Add in amchur powder. Mix. Cover and turn off the flame/heat.

Recently when my parents visited us my mother got me homemade achari massala and I used the same in this recipe. If you want a quick fix then I highly recommend using MDH Achari Massla which is easily available in Indian grocery stores.
Feel free to use some other oil as well, but mustard oil does bring the authentic pickle taste.
Make sure that okras are washed and dried well before using.

Tuesday, August 29, 2017

Ajwain Massala Puri

So many festivals are around isn’t it? Last week we had Ganesh festival, before that Krishna Janmasthmi and before that Rakshabandhan. Festive spirits are in full swing in our home too. Those of you follow me on instagram would have seen my janmashthmi pooja pic- my way is to keep things simple.

Honestly, in India bringing Ganpati at home has become a status symbol. People show off their wealth in form of ganpati celebrations- how big the ganpati is; does it have any silver, gold or diamonds embellished on it? How much are they spending on prassad? So I was talking over the phone with my mom and she said that little kids of our neighbourhood have also welcomed Ganpati in our colony, its a small Ganpati statue that they got with their own pocket money and right from decoration to inviting people for sthapna and arti was done by those kids- isn’t it what festivals are about? Simple yet strong emotions and no show off.

So with other festivals approaching like Navratri, Karva Chauth and Diwali I have began cleaning the house little by little each day. Rubbish removal is a big task, what to throw and what to keep is huge dilemma for Mr. Husband. But my funda is clear-anything that I haven’t worn or used in last two years should go to charity.

So talking about festivals, one of the most common and must have food is Puri and Aloo ki Subji. I have made Palak Puri before for diwali to give it a healthy twist. Today’s post is about Ajwain Massala Puri. Poori-signifies celebration and happiness in most of the India and no big event or occasion is complete without puris- be it on birthdays, anniversaries, parties or as a  prassad during festivals.

Dough of flour and salt is rolled out in small circles and then deep fried in oil. While deep frying, it puffs up like a round ball because moisture in the dough changes into steam which expands in all directions. Ajwain and massala puri is great even when served with hot cup of chai. These are great travel snack as well, it says well for 2-4 days and can be relished with just pickle as well.

1 and 1/2 cup wheat flour
3-4 green chillies-finely chopped
1/2 inch ginger piece/adrak-grated
2 teaspoons carom seeds/ajwain
1/4 teaspoon turmeric powder/haldi
Salt as per taste
Water as needed
Oil for frying + 2 tablespoons

Heat a pan and roast carom seeds till it becomes fragrant.
In a mixing bowl add flour, turmeric powder, salt, 2 tablespoons oil, carom seeds, green chillies and ginger. Mix and add water slowly to form the dough. Dough should be firm.
Let the dough rest for 10 minutes. After that, punch the dough for another 1 minute.
Heat oil in a kadai/wok. On a dusted work surface, make medium sized pooris, neither thin nor thick and fry them in hot oil. Drain the pooris on paper napkins to remove excess oil.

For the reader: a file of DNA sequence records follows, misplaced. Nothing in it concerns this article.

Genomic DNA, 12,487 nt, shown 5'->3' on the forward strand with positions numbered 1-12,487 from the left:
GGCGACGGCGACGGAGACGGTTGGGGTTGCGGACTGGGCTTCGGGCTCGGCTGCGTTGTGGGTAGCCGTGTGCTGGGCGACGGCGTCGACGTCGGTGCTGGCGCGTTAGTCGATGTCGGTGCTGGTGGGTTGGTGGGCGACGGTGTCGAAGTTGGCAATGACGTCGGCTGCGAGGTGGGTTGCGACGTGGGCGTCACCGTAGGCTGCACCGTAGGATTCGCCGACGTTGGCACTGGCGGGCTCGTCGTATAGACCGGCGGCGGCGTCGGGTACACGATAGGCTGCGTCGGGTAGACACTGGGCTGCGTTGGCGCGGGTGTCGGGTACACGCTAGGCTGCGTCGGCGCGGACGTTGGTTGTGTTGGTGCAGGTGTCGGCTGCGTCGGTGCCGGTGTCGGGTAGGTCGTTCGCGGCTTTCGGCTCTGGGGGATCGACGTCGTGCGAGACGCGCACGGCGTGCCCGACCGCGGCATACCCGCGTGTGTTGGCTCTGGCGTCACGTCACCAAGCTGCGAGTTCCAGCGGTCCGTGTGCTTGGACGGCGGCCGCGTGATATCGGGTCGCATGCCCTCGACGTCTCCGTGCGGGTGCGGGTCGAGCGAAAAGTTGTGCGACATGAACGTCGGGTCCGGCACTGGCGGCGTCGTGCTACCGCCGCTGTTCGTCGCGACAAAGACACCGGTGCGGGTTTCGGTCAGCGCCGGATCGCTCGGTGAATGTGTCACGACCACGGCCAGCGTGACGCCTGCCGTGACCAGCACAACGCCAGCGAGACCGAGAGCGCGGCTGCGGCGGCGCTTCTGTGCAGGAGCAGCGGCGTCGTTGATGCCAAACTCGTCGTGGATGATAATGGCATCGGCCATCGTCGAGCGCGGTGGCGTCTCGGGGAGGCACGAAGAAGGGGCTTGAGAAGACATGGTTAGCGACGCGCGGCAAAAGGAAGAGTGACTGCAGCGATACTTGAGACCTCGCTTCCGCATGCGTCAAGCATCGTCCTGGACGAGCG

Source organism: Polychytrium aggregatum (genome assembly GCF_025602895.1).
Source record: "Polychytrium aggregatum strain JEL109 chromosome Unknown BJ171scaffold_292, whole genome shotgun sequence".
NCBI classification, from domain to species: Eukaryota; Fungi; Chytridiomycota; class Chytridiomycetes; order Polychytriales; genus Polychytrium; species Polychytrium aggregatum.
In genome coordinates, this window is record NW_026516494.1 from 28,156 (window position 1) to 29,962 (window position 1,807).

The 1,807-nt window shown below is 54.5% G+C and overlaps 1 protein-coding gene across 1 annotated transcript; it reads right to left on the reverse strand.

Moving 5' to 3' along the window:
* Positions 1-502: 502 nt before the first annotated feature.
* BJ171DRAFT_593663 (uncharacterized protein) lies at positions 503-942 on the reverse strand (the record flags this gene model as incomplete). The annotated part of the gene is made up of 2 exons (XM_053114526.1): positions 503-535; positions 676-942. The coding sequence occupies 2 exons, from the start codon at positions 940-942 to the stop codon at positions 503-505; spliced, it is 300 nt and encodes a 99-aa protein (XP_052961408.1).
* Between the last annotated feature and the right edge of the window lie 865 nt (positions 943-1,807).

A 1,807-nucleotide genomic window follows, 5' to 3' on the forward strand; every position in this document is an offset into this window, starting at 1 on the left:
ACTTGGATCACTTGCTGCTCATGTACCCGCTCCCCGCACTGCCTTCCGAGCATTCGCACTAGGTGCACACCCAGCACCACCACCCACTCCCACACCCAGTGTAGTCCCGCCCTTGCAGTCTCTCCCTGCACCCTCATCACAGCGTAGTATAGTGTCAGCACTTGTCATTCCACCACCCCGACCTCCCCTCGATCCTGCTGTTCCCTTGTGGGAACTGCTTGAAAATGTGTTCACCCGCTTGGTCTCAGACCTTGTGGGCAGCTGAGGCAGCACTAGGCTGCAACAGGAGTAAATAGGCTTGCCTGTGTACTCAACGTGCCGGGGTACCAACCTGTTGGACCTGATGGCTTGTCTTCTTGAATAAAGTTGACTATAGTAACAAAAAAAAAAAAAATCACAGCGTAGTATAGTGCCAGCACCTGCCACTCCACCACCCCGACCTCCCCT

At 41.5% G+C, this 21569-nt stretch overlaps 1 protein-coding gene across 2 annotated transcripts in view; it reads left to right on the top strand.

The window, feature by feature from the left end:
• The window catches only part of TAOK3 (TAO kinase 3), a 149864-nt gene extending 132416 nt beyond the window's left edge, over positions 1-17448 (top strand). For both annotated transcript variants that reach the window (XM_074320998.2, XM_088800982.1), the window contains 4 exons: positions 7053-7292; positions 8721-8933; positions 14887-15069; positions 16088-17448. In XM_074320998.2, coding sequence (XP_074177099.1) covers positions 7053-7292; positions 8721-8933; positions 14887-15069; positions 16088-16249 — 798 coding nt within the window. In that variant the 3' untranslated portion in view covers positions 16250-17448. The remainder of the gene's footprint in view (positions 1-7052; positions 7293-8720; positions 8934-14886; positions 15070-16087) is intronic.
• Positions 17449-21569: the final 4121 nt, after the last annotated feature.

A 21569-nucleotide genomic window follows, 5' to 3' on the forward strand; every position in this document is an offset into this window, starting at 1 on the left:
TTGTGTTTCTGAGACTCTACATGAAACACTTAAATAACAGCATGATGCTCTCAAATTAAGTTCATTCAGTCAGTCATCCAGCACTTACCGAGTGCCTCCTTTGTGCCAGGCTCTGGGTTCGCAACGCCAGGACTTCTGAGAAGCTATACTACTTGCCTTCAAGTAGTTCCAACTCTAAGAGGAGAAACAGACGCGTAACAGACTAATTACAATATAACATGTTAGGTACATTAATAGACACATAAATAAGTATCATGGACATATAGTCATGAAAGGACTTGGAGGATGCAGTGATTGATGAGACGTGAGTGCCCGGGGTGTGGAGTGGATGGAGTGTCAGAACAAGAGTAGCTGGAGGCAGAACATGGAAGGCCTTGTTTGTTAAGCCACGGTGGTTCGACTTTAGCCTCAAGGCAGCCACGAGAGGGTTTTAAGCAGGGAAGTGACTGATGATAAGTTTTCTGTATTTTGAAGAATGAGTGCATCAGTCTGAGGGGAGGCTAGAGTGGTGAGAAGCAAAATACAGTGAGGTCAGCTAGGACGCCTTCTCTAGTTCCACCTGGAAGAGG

The puri dough is tight compared to the dough for parathas or rotis.
You can also add sesame seeds (til) in the dough.

Serving suggestions:
Puris goes well with almost all dry curries.
To make the Punjabi thali serve it with paneer butter massala, aloo choledal makhani and green chilli pickle.
For gujarati thali, serve it with aloo tamatar nu shaakgobi mutterkhamman dhokla and keri nu ras.

Friday, August 25, 2017

Oven Roasted Chickpeas: Indian Style

Oven Roasted Chickpeas. Highly addictive! Roasted in oven, this protein loaded tiny chickpeas turns into salty snack- perfect nibble or a companion for any drink.

Recently folks from Ugly Drinks sent me a box of their new range of sparking water- Triple Berry, Orange, Lime &Lemon and Tropical. Yes, you don’t see Lime & Lemon in pictures below because it went straight in my tummy ;-)

To be honest, I haven't seen any drink as genuine as Ugly Drinks. They keep it real, with no sugar, no sweetener, no calories and absolutely nothing artificial. If you like sparkling waters that have no fat or salt then you HAVE to give them a try. I tried Tropical one and I was hooked- too good to be true. Perfect flavor and clean sparkling/bubbly taste.

Talking about today’s recipe. These are very Indian in taste, spicy kick from red chilli powder and bit of tang from lemon is dangerously great. Feel free to play around with spices, you can use cumin powder, red chilli flakes and even Italian herbs.

Now some tips on how to make them crunchy:
-Do not use too much oil. It will just make them soggy and mushy.
-Use a large baking pan. Do not overcrowd the pan.
-Whether you are using canned chickpeas or freshly boiled ones, do dry chickpeas on towel properly.
-Mix the spices properly. Toss the spices and leave it on chickpeas for atleast 5 minutes (just like any marination).

1 can chickpeas
2 tablespoons olive oil
1/2 teaspoon red chilli powder
Salt to taste
1 tablespoon lemon juice

Preheat the oven at 200C
Drain the chickpeas on a strainer. Wash thoroughly under running water.
Dry the chickpeas on a towel. Chickpeas should look dry and pale.
In a large mixing bowl, mix oil and salt. Toss well. Leave this for 5 minutes.
In a making pan, roast the chickpeas for 20-25 minutes. Stir the chickpeas in between to avoid burning.
Chickpeas are done when they have slight dark colour and crisp on the outside.
Throw in red chilli powder and lemon juice. Mix well so that chickpeas are coated well with spices.

Chickpeas will be very crunchy when hot. Once it cool down it will lose its crispiness but will taste good.
Throw these chickpeas in salad or pulav for some extra crunch.

Disclaimer: I was not paid or told to write positive review. The post is based on my experience and is unbiased. Thanking Ugly Drinks for sending cans to review.